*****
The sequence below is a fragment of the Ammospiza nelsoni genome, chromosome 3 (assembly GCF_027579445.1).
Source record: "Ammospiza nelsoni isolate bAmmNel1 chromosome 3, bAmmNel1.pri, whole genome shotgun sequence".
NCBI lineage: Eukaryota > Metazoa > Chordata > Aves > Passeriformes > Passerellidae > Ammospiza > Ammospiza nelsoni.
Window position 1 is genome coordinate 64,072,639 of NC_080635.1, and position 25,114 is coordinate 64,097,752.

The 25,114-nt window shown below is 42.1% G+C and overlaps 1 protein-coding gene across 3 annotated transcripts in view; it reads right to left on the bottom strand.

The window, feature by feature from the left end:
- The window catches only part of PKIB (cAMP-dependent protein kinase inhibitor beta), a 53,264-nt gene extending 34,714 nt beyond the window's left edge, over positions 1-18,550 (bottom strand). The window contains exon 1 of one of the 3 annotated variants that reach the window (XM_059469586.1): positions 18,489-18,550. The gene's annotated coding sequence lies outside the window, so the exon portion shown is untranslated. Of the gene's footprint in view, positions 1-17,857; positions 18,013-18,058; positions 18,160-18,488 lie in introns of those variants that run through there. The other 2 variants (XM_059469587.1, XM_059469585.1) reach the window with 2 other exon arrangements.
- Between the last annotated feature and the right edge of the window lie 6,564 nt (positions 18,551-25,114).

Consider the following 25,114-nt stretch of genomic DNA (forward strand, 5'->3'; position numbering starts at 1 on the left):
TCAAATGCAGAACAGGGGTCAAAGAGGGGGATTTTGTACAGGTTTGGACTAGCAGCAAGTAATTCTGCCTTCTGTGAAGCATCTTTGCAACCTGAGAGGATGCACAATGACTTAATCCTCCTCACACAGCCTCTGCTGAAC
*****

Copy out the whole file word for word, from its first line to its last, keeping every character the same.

The sequence below is a fragment of the Ammospiza nelsoni genome, chromosome 3 (assembly GCF_027579445.1).
Source record: "Ammospiza nelsoni isolate bAmmNel1 chromosome 3, bAmmNel1.pri, whole genome shotgun sequence".
NCBI lineage: Eukaryota > Metazoa > Chordata > Aves > Passeriformes > Passerellidae > Ammospiza > Ammospiza nelsoni.
Window position 1 is genome coordinate 64,072,639 of NC_080635.1, and position 25,114 is coordinate 64,097,752.

The 25,114-nt window shown below is 42.1% G+C and overlaps 1 protein-coding gene across 3 annotated transcripts in view; it reads right to left on the bottom strand.

The window, feature by feature from the left end:
- The window catches only part of PKIB (cAMP-dependent protein kinase inhibitor beta), a 53,264-nt gene extending 34,714 nt beyond the window's left edge, over positions 1-18,550 (bottom strand). The window contains exon 1 of one of the 3 annotated variants that reach the window (XM_059469586.1): positions 18,489-18,550. The gene's annotated coding sequence lies outside the window, so the exon portion shown is untranslated. Of the gene's footprint in view, positions 1-17,857; positions 18,013-18,058; positions 18,160-18,488 lie in introns of those variants that run through there. The other 2 variants (XM_059469587.1, XM_059469585.1) reach the window with 2 other exon arrangements.
- Between the last annotated feature and the right edge of the window lie 6,564 nt (positions 18,551-25,114).

Consider the following 25,114-nt stretch of genomic DNA (forward strand, 5'->3'; position numbering starts at 1 on the left):
TCAAATGCAGAACAGGGGTCAAAGAGGGGGATTTTGTACAGGTTTGGACTAGCAGCAAGTAATTCTGCCTTCTGTGAAGCATCTTTGCAACCTGAGAGGATGCACAATGACTTAATCCTCCTCACACAGCCTCTGCTGAAC